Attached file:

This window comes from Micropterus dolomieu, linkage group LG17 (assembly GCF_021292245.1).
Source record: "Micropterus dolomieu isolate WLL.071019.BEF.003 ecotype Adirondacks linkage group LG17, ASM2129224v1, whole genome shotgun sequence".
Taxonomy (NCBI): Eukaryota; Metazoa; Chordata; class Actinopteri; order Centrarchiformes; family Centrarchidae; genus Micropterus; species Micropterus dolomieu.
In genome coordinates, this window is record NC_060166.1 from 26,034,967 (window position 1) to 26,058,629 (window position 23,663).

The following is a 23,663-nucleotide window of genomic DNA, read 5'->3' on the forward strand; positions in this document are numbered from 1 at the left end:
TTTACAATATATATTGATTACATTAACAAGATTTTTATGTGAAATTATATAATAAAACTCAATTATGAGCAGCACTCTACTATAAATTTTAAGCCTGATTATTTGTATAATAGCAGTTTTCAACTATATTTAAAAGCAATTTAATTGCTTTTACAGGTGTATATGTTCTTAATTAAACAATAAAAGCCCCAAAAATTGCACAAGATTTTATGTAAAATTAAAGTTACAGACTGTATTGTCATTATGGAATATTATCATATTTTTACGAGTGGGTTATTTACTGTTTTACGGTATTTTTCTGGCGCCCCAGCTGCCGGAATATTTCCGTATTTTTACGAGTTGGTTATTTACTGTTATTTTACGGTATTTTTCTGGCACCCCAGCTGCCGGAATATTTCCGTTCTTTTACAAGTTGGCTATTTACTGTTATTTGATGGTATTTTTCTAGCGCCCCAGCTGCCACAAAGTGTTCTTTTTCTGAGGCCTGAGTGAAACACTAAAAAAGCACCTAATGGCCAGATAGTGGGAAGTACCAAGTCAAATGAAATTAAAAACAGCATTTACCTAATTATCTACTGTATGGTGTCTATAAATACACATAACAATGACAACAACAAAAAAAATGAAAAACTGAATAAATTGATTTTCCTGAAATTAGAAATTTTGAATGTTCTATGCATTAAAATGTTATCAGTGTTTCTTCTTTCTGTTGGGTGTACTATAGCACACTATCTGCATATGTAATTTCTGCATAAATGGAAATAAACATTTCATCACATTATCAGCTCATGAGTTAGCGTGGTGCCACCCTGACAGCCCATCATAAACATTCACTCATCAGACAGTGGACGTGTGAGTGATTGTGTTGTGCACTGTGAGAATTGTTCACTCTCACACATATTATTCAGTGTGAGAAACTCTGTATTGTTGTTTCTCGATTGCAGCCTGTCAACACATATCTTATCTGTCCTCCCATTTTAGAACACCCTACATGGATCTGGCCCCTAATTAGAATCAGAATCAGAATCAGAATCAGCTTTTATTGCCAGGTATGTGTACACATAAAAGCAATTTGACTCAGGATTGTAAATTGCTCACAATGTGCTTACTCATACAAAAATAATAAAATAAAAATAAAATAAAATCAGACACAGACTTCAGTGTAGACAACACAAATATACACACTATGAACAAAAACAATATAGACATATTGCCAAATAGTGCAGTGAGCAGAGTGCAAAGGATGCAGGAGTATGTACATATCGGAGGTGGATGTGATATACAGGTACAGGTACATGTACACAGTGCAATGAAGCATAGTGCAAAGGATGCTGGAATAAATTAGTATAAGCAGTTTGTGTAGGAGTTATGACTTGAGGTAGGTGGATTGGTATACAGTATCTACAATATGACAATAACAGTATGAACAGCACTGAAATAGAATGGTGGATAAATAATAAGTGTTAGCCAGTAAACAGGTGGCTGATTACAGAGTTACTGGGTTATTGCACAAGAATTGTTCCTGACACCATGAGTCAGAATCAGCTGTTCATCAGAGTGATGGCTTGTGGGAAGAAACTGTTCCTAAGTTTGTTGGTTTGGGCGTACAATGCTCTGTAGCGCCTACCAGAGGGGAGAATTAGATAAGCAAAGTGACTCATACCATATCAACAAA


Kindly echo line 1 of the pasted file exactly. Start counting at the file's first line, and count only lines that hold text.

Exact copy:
This window comes from Micropterus dolomieu, linkage group LG17 (assembly GCF_021292245.1).